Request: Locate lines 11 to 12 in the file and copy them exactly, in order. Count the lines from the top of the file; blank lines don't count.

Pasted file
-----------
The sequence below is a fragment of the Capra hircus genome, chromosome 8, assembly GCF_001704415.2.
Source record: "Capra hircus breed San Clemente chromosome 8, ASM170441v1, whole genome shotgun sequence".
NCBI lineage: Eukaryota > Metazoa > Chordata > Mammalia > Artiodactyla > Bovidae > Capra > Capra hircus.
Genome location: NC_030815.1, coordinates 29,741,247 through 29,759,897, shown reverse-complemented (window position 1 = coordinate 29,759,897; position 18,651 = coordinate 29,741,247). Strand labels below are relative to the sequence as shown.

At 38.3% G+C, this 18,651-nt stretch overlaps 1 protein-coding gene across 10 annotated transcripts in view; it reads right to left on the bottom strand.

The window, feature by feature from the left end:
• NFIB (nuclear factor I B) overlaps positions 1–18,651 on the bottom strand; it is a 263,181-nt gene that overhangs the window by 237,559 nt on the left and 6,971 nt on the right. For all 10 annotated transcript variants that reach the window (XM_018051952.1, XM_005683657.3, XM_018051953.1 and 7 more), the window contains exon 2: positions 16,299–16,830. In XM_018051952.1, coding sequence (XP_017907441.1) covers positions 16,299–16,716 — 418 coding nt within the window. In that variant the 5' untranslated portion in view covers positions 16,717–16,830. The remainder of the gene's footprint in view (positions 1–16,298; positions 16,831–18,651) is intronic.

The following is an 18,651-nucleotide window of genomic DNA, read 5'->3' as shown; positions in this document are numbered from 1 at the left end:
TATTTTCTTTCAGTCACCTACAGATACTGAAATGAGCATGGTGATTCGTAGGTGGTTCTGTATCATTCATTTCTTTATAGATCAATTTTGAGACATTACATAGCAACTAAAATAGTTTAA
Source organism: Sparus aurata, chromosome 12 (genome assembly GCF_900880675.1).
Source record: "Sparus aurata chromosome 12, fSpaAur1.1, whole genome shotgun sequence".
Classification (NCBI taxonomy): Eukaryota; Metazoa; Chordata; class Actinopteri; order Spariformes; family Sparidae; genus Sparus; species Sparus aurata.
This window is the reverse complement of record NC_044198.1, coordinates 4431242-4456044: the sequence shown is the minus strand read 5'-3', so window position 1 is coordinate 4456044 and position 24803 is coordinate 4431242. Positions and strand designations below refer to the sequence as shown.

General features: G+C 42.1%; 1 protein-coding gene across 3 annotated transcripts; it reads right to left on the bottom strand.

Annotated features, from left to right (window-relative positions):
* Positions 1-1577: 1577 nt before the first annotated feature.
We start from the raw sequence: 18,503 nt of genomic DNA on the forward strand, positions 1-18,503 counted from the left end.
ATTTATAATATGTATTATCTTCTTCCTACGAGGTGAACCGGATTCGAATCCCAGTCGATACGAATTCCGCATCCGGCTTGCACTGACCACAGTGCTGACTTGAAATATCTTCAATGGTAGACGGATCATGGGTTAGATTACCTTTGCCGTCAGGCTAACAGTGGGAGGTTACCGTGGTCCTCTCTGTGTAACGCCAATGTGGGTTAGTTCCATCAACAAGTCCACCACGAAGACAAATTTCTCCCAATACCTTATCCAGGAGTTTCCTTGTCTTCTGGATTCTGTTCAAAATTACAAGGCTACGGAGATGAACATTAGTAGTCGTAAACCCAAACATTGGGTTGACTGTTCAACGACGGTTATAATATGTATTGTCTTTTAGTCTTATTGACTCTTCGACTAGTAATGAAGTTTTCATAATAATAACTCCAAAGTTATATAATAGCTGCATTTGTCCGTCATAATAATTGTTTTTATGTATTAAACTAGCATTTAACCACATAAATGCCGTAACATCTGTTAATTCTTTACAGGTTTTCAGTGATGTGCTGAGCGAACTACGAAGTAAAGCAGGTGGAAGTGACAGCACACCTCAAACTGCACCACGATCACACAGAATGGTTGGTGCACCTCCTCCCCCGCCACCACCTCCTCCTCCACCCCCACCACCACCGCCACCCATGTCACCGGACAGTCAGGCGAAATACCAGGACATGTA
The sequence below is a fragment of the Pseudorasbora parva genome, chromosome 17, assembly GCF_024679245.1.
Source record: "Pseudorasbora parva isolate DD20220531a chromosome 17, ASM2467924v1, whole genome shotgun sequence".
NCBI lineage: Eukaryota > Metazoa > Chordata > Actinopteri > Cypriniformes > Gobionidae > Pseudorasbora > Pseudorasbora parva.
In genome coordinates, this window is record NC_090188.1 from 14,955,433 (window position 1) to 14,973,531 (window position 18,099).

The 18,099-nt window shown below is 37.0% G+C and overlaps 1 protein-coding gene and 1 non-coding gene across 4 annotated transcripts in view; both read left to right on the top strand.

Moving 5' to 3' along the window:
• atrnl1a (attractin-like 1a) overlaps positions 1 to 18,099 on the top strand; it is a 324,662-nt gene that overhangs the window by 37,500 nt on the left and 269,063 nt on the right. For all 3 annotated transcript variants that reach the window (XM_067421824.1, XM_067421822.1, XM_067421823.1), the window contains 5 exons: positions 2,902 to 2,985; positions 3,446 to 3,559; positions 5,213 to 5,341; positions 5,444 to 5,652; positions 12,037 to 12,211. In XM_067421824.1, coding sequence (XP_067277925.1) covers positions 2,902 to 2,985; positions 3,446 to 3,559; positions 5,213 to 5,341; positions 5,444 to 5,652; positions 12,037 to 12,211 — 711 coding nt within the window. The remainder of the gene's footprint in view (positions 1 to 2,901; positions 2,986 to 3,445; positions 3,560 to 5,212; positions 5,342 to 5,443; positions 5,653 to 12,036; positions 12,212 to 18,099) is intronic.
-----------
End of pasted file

Source record: "Sparus aurata chromosome 12, fSpaAur1.1, whole genome shotgun sequence".
Classification (NCBI taxonomy): Eukaryota; Metazoa; Chordata; class Actinopteri; order Spariformes; family Sparidae; genus Sparus; species Sparus aurata.